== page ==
I remember in those first few days being most upset by a few young women I saw on TV who were searching for their fiances. As a newly engaged person who felt like I’d finally found my “one,” these were the people I most identified with. If it happened today, I would be most saddened by the mothers who’d lost their children. But at that moment in my life, the greatest love I’d known was Mark and so those were the stories that broke my heart. I do hope they found someone else, those women on the verge of happiness.
I drove past Margaret Ireland Elementary today with Austin, on our way to the granite store downtown. It looks the same. But I know it’s not.
“That’s where I was,” I said out loud, half to Austin and half to no one. That’s where I was when everything changed.
Where were you?
You know I’m a planner. Especially at this time of year with holiday parties and family gatherings and Breadan’s December 24th birthday, which needs to be celebrated both at school and at a party all while keeping it separate from Christmas. Add to that the fact that our house might be ready to move into a mere week before Christmas and I am really really wishing I was able to plan.
But plan, I cannot.
Austin’s ultrasound has been moved from the 10th to the 15th, due to the radiologist’s schedule, which could truly screw us for the holidays. If this mass is indeed growing, I imagine we would check in that afternoon for a surgery the next day. That gives us nine quick days for recovery, eight if we want to be home on Christmas Eve. Now remember, back in April we expected to be in for ten to fourteen days and Austin was home jumping down the stairs in just three. But when he had his right kidney removed in September 2007, he had a ten-day ileus, prolonging what was already the worst time in our lives. The ileus, for those of you new to our story, is a common post-operative intestinal blockage that is not dangerous but is truly miserable. It renders the poor patient unable to eat or drink anything by mouth, not even an ice chip or sip of water. They usually last for three to five days, but Austin (with his tendency to ignore such rules and parameters) has had one ileus that lasted for eight and another for ten. Not to mention, he would need to get established on dialysis and I have no idea what that entails. So, we would only be able to hope beyond hope that we would spend Christmas together under one roof.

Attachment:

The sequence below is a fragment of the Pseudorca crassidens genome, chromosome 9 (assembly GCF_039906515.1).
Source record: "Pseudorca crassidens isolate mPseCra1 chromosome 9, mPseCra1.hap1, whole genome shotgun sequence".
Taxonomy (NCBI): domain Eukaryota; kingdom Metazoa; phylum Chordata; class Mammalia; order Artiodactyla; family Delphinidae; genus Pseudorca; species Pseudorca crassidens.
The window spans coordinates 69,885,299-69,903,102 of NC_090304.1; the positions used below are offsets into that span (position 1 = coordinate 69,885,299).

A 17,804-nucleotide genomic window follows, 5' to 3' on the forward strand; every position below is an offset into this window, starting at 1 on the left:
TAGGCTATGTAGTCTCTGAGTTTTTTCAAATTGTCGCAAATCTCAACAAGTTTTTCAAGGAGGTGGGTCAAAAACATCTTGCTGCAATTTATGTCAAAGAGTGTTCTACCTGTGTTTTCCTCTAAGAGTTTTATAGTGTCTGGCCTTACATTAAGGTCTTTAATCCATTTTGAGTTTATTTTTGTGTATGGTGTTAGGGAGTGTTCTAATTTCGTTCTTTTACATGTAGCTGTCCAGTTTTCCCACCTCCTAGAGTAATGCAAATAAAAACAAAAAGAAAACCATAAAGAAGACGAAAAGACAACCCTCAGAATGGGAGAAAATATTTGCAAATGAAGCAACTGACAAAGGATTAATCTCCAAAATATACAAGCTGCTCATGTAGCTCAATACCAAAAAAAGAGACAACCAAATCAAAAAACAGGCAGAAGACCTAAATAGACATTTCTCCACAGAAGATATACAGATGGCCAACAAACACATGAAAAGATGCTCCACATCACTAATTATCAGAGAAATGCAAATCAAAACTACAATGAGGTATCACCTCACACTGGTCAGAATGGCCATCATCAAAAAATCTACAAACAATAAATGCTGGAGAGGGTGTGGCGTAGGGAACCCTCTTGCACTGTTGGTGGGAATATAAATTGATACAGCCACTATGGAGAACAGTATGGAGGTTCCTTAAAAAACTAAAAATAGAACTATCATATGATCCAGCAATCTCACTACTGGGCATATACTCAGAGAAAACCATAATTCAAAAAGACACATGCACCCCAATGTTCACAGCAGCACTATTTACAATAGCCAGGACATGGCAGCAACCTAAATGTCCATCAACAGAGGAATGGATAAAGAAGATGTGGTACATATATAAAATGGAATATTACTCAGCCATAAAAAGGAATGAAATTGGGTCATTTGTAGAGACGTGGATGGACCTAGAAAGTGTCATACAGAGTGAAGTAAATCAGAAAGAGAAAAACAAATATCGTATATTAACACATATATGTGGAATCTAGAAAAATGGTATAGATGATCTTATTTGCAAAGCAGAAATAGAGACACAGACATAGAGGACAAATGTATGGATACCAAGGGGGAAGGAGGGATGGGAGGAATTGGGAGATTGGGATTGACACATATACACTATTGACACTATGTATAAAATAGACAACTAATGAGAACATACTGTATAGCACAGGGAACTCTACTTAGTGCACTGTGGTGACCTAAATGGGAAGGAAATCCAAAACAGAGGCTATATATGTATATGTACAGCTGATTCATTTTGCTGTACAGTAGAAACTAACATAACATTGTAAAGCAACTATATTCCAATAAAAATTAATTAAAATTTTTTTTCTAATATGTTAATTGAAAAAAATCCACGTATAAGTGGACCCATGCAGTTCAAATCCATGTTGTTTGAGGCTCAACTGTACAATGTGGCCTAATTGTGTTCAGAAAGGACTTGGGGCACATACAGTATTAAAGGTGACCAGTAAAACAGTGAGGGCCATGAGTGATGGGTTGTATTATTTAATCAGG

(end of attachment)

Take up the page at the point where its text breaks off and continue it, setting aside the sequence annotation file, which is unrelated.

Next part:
Well, no, I think we would spend Christmas together under one roof; just not under either of the roofs we had hoped for. If we’re actually still in the hospital for Christmas, I hope we would all be able to sleep there together on a variety of cots and couches. Braedan’s never stayed the night before but it certainly seems the right thing to do. Oh, but I know there are restrictions on sibling visits during flu season. Any of you nurses reading, let me know if there are exceptions made for the holidays.
Now of course, the other thing we must hope beyond hope for is that the mass isn’t growing at all and that we get to wait a few more weeks before taking any action. Or that maybe, just maybe, it has disappeared. I have no idea what that would mean and am not even sure if such a mystery would make us feel better, but it would at least buy us some time. And with two little boys who are most excited to discover Santa’s deliveries on Christmas morning, time is all we need.